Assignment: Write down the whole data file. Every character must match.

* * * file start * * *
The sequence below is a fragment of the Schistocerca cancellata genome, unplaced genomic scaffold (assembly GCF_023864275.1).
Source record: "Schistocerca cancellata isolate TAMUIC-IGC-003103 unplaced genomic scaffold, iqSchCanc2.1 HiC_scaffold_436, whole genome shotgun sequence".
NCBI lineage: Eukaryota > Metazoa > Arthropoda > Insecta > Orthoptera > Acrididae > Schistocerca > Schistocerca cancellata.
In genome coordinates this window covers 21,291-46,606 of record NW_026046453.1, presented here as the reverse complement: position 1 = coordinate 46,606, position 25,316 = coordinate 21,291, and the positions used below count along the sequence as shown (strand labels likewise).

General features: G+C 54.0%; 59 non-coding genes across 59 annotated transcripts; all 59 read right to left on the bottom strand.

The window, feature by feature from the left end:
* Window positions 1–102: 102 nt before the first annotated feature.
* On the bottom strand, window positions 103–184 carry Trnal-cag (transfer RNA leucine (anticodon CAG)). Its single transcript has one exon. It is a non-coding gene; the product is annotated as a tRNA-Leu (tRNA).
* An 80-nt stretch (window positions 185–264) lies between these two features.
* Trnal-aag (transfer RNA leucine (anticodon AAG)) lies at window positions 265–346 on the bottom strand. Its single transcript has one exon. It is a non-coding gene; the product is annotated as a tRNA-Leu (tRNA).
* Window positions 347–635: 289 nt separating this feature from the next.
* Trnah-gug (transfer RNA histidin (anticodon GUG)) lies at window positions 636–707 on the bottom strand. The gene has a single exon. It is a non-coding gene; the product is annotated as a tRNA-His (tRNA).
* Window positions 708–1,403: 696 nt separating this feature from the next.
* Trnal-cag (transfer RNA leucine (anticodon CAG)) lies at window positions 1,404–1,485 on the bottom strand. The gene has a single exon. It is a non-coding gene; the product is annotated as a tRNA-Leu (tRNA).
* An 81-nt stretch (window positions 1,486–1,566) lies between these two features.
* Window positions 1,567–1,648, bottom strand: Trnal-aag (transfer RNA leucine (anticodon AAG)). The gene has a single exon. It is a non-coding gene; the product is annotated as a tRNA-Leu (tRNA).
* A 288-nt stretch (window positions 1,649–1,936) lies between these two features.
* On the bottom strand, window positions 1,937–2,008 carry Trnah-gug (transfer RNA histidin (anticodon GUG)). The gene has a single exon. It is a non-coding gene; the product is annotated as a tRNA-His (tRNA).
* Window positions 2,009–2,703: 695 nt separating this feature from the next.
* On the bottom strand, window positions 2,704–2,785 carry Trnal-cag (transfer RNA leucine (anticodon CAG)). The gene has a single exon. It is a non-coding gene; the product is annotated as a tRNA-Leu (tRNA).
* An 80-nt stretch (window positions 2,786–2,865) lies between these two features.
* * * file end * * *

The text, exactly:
The sequence below is a fragment of the Schistocerca cancellata genome, unplaced genomic scaffold (assembly GCF_023864275.1).
Source record: "Schistocerca cancellata isolate TAMUIC-IGC-003103 unplaced genomic scaffold, iqSchCanc2.1 HiC_scaffold_436, whole genome shotgun sequence".
NCBI lineage: Eukaryota > Metazoa > Arthropoda > Insecta > Orthoptera > Acrididae > Schistocerca > Schistocerca cancellata.
In genome coordinates this window covers 21,291-46,606 of record NW_026046453.1, presented here as the reverse complement: position 1 = coordinate 46,606, position 25,316 = coordinate 21,291, and the positions used below count along the sequence as shown (strand labels likewise).

General features: G+C 54.0%; 59 non-coding genes across 59 annotated transcripts; all 59 read right to left on the bottom strand.

The window, feature by feature from the left end:
* Window positions 1–102: 102 nt before the first annotated feature.
* On the bottom strand, window positions 103–184 carry Trnal-cag (transfer RNA leucine (anticodon CAG)). Its single transcript has one exon. It is a non-coding gene; the product is annotated as a tRNA-Leu (tRNA).
* An 80-nt stretch (window positions 185–264) lies between these two features.
* Trnal-aag (transfer RNA leucine (anticodon AAG)) lies at window positions 265–346 on the bottom strand. Its single transcript has one exon. It is a non-coding gene; the product is annotated as a tRNA-Leu (tRNA).
* Window positions 347–635: 289 nt separating this feature from the next.
* Trnah-gug (transfer RNA histidin (anticodon GUG)) lies at window positions 636–707 on the bottom strand. The gene has a single exon. It is a non-coding gene; the product is annotated as a tRNA-His (tRNA).
* Window positions 708–1,403: 696 nt separating this feature from the next.
* Trnal-cag (transfer RNA leucine (anticodon CAG)) lies at window positions 1,404–1,485 on the bottom strand. The gene has a single exon. It is a non-coding gene; the product is annotated as a tRNA-Leu (tRNA).
* An 81-nt stretch (window positions 1,486–1,566) lies between these two features.
* Window positions 1,567–1,648, bottom strand: Trnal-aag (transfer RNA leucine (anticodon AAG)). The gene has a single exon. It is a non-coding gene; the product is annotated as a tRNA-Leu (tRNA).
* A 288-nt stretch (window positions 1,649–1,936) lies between these two features.
* On the bottom strand, window positions 1,937–2,008 carry Trnah-gug (transfer RNA histidin (anticodon GUG)). The gene has a single exon. It is a non-coding gene; the product is annotated as a tRNA-His (tRNA).
* Window positions 2,009–2,703: 695 nt separating this feature from the next.
* On the bottom strand, window positions 2,704–2,785 carry Trnal-cag (transfer RNA leucine (anticodon CAG)). The gene has a single exon. It is a non-coding gene; the product is annotated as a tRNA-Leu (tRNA).
* An 80-nt stretch (window positions 2,786–2,865) lies between these two features.